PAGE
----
There are so many rounds to go and worthy opponents that it’s still early to get the hopes up about potentially winning the Europa League, but Angel Di Maria and his incredible resume might perhaps offset Juventus’ continental woes, and he didn’t cost a bazillion euros like Cristiano Ronaldo. The downside of having only one of these players already manifested itself in the first part of the season since he played just one full Champions League match, while he was limited, got hurt in the first half, or absent in the other ones.
The return leg versus Nantes fell right into the Old Lady’s laps with early favorable events, and for once, the squad didn’t mess around and pulled away in the score. It obviously would have been much better if it happened in other circumstances, and not when the club is forced to, but putting a serious effort in trying to take home into the second-tier competition is a breath of fresh air for a Serie A giant. It probably would have happened even without the point deduction since Napoli aren’t letting up, and finishing in the top four probably wouldn’t have been particularly grueling.
The Bianconeri picked up a travesty of a win over Spezia in the past round, as they got pushed around for most of it and created very little but still somehow scored twice and didn’t concede. The standings no longer look insane, as they caught up with pretty much all the minnows. They have reached literal no man’s land; it won’t be known if the seventh place is worth a European berth until the Coppa Italia final. Playing in the European Conference League isn’t an alluring objective anyway. It’ll be tougher to get close to Atalanta and Lazio, which are currently ten and nine points above, but you never know.
It won’t happen soon, but there’s growing optimism that Juventus will get the first sanction reduced. On the other hand, the second one, for the mess on the wages, further plusvalenze, and allegedly creating a network of friendly clubs to do business with, could be equally or even heftier. The prosecutors must have felt they were losing widespread consensus since they sent out smoke signals on the day the Bianconeri had a large chunk of their season at stake. That was by design, and it’s a disgusting strategy even if crimes or misconduct indeed happened. The steady stream of leaks to keep the suspect under the yoke leading up to the sentence, which is a harsh enough punishment on their own, is typical in Italy.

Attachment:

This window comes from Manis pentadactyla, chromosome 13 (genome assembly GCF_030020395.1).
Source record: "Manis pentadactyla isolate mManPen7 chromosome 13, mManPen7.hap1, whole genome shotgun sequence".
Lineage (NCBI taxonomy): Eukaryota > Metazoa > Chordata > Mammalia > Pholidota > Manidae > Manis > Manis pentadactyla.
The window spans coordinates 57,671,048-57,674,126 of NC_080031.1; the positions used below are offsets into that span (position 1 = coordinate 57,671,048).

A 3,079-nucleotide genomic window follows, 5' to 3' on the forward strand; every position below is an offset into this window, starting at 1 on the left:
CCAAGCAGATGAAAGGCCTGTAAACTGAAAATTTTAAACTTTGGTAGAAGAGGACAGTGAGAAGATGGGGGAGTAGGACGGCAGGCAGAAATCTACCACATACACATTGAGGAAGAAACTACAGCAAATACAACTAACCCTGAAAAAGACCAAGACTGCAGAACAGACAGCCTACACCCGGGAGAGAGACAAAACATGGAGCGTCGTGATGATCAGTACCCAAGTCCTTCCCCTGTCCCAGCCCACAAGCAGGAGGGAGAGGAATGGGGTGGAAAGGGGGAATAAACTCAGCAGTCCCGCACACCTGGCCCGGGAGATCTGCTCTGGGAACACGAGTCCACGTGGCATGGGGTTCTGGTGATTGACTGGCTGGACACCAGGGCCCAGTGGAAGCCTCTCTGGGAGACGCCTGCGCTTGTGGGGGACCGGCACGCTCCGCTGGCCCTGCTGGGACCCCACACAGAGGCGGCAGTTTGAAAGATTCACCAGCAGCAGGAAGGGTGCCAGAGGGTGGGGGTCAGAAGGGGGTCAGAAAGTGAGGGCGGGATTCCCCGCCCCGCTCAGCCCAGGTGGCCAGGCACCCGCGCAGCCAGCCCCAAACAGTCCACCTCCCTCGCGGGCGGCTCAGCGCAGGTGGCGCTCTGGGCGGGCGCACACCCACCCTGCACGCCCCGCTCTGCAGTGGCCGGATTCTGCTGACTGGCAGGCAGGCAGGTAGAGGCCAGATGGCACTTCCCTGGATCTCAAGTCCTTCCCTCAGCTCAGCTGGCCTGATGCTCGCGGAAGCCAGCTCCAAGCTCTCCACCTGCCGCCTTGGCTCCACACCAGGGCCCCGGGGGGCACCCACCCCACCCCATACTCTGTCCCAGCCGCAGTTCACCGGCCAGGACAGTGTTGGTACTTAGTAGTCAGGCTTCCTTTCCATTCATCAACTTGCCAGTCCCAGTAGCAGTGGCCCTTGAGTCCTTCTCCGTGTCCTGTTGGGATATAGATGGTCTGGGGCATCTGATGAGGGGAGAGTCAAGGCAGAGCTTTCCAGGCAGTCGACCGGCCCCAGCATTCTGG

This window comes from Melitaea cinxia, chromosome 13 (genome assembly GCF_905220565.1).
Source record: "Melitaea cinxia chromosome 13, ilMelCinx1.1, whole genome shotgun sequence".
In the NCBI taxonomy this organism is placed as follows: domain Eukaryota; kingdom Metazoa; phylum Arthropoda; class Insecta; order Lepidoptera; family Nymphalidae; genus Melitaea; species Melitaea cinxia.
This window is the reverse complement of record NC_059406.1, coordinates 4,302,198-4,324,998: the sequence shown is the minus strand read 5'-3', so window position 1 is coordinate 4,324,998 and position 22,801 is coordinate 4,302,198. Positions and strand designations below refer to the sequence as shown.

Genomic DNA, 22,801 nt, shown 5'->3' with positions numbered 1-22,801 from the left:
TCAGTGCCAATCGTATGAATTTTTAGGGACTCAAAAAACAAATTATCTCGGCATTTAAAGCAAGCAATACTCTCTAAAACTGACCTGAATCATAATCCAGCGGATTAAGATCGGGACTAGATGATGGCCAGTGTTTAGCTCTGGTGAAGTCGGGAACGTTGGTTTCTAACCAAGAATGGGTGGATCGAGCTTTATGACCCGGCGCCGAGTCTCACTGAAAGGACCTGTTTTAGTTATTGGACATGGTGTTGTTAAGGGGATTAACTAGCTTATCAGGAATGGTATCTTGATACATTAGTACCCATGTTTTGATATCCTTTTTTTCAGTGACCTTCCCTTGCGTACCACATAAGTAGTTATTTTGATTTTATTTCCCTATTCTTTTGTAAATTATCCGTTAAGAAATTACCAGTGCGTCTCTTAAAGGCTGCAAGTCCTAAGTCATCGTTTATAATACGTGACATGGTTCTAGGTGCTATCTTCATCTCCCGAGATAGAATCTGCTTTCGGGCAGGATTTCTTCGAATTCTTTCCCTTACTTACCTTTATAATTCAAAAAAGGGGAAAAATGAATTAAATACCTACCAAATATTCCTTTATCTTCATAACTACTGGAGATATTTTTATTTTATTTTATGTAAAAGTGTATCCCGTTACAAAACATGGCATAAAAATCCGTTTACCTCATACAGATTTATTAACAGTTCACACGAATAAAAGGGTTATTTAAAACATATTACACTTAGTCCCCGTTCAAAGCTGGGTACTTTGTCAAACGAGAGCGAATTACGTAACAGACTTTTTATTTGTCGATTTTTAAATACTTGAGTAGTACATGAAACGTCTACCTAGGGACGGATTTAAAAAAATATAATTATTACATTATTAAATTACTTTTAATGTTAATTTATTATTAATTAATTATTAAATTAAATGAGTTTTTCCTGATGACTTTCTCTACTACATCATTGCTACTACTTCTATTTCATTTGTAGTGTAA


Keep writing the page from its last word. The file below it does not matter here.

Back to mundane topics, it’s DEFCON-1 in the midfield since Manuel Locatelli is suspended. Leandro Paredes has been an unmitigated disaster, and the coach should go out of his way to avoid deploying him. It’s highly unlikely to occur, though. The only viable one would be moving up Danilo. Daniele Rugani played well last week, and Leonardo Bonucci is technically available, even if he doesn’t have many minutes in his leg. Instead, a two-man line is improbable, as it would do Nicolò Fagioli a disservice, and the trident isn’t really on the table with Federico Chiesa in poor physical condition, even though he’s available for this one. Paul Pogba is fit too, although he has very little autonomy, and the expectations about him should be tempered for a month or so. Di Maria has some experience as a box-to-box in different contexts, but it’d be too onerous and detrimental to the offense to ask him to do that.
3-5-1-1 Szczesny; Danilo, Bremer, Alex Sandro; Cuadrado, Fagioli, Paredes, Rabiot, Kostic; Di Maria; Vlahovic.
Absences: Locatelli (suspension), Miretti (ankle sprain), Milik (thigh strain), Kaio Jorge (patellar tendon tear).
Torino have been desperately trying to become the clear best of the rest in Serie A this season, but they haven’t been able to separate themselves from the pack. They’ll have to battle it out for the honorary title with pretty good sides like Bologna, Udinese, and Monza, some of which are in better form. It generally feels like they are thoroughly convincing only when everybody is available and in good form. Instead, they are in trouble when one or two of their linchpins are either suspended or hurt or if they lack vigor on that day since they play the demanding Atalanta-like style that’s predicated on delicate mechanisms, one-on-ones all over the pitch, and high pace. There’s a lot more variance that even the biggest fans of this high-impact strategy would like to admit, which leads to great performances, like versus Fiorentina and Torino, even though they were narrow victories, or duds, as in the Cremonese match.